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A2 Key

Exam format

A2 Key is made up of three papers developed to test your English skills. You can see exactly what is in each paper below.

Paper

Content

Marks (% of total)

Purpose

Reading and Writing (1 hour 10 minutes)
See sample paper

9 parts/ 56 questions

50%

Shows you can understand simple written information such as signs, brochures, newspapers and magazines.

Listening (30 minutes, including 8 minutes' transfer time)
See sample paper

5 parts/ 25 questions

25%

Requires you to be able to understand announcements and other spoken material when people speak reasonably slowly.

Speaking (8–10 minutes per pair of candidates)
See sample paper

2 parts

25%

Shows you can take part in a conversation by answering and asking simple questions. Your Speaking test will be conducted face to face with one or two other candidates and two examiners. This makes your test more realistic and more reliable.

What’s in the Reading and Writing paper?

The A2 Key for Schools Reading and Writing paper has nine parts with different types of texts and questions. Parts 1–5 are about reading and Parts 6–9 are mainly about writing.

Summary

Time allowed:

1 hour 10 minutes

Number of parts:

Number of questions:

56

Marks:

50% of total

Part 1 (Matching)

What's in Part 1?

Eight signs, notices or other very short texts (A–H) and five sentences. You have to match each sentence to the right sign or notice.

What do I have to practise?

Reading for the main message. 

How many questions are there?

How many marks are there?

One mark for each correct answer.

Part 2 (Multiple choice)

What's in Part 2?

Five sentences on the same topic or which are related to a story. Each sentence has a missing word and you have to choose the best word (A, B or C) to complete the sentence.

What do I have to practise?

Reading and using vocabulary correctly.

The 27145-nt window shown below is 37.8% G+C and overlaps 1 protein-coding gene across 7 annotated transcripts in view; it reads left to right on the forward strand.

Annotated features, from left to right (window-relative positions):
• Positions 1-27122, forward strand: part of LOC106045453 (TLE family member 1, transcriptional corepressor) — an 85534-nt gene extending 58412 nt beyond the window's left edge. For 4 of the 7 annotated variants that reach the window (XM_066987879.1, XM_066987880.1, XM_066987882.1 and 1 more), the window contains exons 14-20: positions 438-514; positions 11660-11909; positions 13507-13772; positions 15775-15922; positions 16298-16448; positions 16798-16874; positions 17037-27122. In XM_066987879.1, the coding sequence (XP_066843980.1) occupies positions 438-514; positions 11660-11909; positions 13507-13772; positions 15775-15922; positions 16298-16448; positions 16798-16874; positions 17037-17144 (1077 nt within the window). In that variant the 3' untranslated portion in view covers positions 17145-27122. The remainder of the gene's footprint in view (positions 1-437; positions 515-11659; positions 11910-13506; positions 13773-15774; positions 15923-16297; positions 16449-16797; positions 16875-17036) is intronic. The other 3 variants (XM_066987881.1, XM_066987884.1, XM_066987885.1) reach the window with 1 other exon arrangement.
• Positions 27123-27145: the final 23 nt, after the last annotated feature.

How many questions are there?

How many marks are there?

One mark for each correct answer. 

Part 3 (Multiple choice)

What's in Part 3?

The first five questions are things you say in a conversation. For each sentence, you have to choose what the other person says next (A, B or C). The second part of Part 3 is a longer conversation, but some sentences are missing. You have a list of sentences (A–H) and you have to find the right sentence for each space.

What do I have to practise?

Reading and finding the right answer for everyday conversations.

How many questions are there?

10

How many marks are there?

One mark for each correct answer.

Part 4 (Right/Wrong/Doesn’t say OR multiple choice)

What's in Part 4?

A long text or three short texts. You have to read the text(s) and seven sentences. You have to decide if each sentence is Right, Wrong, or Doesn't say, or choose the right answer (A, B or C) to the questions. 

What do I have to practise?

Reading to understand the detail and main ideas of a text.

How many questions are there?

How many marks are there?

One mark for each correct answer.

Part 5 (Multiple-choice cloze)

What's in Part 5?

A short text with eight numbered spaces. Each space means there is a missing word and you have to choose the right answer (A, B or C). 

What do I have to practise?

Reading to find the right sort of word, e.g. a preposition like 'for' or 'since', or verb form like 'keeping', 'keep' or 'kept', etc.

How many questions are there?

How many marks are there?

One mark for each correct answer.

Part 6 (Word completion)

What's in Part 6?

Five sentences like the definitions you find in a dictionary. We give you the first letter of the word and the number of letters, and you have to complete the word.

What do I have to practise?

Vocabulary and spelling.

How many questions are there?

How many marks are there?

One mark for each correct answer.

Part 7 (Open cloze)

What's in Part 7?

A short text, for example a letter or postcard. There are 10 missing words in the text and you have to think of the right word to complete each space.

What do I have to practise?

Grammar, vocabulary and spelling.

How many questions are there?

10

How many marks are there?

One mark for each correct answer.

Part 8 (Information transfer)

What's in Part 8?

One or two short texts to read. You have to use the information in the texts to fill in a note, form, diary, or other document correctly.

What do I have to practise?

Reading and writing down words or numbers correctly.

How many questions are there?

5

How many marks are there?

One mark for each correct answer.

Part 9 (Guided writing)

What's in Part 9?

You have to write a short message, note, email or postcard. The instructions tell you who to write to and what to say.

What do I have to practise?

Writing short messages.

How many questions are there?

1

How much does the student have to write?

25–35 words

How many marks are there?

This question has a total of 5 marks.